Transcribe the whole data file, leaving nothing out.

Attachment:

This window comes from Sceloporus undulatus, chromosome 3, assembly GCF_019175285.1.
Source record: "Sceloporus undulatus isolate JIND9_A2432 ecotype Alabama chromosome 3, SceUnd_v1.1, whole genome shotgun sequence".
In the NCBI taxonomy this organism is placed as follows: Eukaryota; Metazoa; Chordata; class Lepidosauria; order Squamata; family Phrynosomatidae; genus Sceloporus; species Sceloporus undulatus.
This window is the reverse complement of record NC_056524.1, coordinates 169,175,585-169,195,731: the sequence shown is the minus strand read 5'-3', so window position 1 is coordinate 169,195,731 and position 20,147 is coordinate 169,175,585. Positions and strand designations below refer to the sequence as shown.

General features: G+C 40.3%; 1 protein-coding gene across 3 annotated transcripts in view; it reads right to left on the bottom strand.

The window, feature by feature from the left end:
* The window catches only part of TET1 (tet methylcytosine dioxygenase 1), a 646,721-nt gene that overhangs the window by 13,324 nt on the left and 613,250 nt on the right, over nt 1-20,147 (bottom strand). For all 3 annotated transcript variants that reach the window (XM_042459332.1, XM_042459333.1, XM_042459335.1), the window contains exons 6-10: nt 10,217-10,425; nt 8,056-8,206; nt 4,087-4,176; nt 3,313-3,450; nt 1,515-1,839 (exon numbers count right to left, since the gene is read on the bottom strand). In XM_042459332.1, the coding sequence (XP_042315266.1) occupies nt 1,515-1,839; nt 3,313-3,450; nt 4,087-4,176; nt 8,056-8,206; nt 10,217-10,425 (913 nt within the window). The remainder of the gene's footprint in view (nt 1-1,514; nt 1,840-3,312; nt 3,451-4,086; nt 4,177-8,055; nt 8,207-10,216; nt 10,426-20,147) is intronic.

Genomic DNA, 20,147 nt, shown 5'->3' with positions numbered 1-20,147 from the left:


This window comes from Sceloporus undulatus, chromosome 3, assembly GCF_019175285.1.
Source record: "Sceloporus undulatus isolate JIND9_A2432 ecotype Alabama chromosome 3, SceUnd_v1.1, whole genome shotgun sequence".
In the NCBI taxonomy this organism is placed as follows: Eukaryota; Metazoa; Chordata; class Lepidosauria; order Squamata; family Phrynosomatidae; genus Sceloporus; species Sceloporus undulatus.
This window is the reverse complement of record NC_056524.1, coordinates 169,175,585-169,195,731: the sequence shown is the minus strand read 5'-3', so window position 1 is coordinate 169,195,731 and position 20,147 is coordinate 169,175,585. Positions and strand designations below refer to the sequence as shown.

General features: G+C 40.3%; 1 protein-coding gene across 3 annotated transcripts in view; it reads right to left on the bottom strand.

The window, feature by feature from the left end:
* The window catches only part of TET1 (tet methylcytosine dioxygenase 1), a 646,721-nt gene that overhangs the window by 13,324 nt on the left and 613,250 nt on the right, over nt 1-20,147 (bottom strand). For all 3 annotated transcript variants that reach the window (XM_042459332.1, XM_042459333.1, XM_042459335.1), the window contains exons 6-10: nt 10,217-10,425; nt 8,056-8,206; nt 4,087-4,176; nt 3,313-3,450; nt 1,515-1,839 (exon numbers count right to left, since the gene is read on the bottom strand). In XM_042459332.1, the coding sequence (XP_042315266.1) occupies nt 1,515-1,839; nt 3,313-3,450; nt 4,087-4,176; nt 8,056-8,206; nt 10,217-10,425 (913 nt within the window). The remainder of the gene's footprint in view (nt 1-1,514; nt 1,840-3,312; nt 3,451-4,086; nt 4,177-8,055; nt 8,207-10,216; nt 10,426-20,147) is intronic.

Genomic DNA, 20,147 nt, shown 5'->3' with positions numbered 1-20,147 from the left: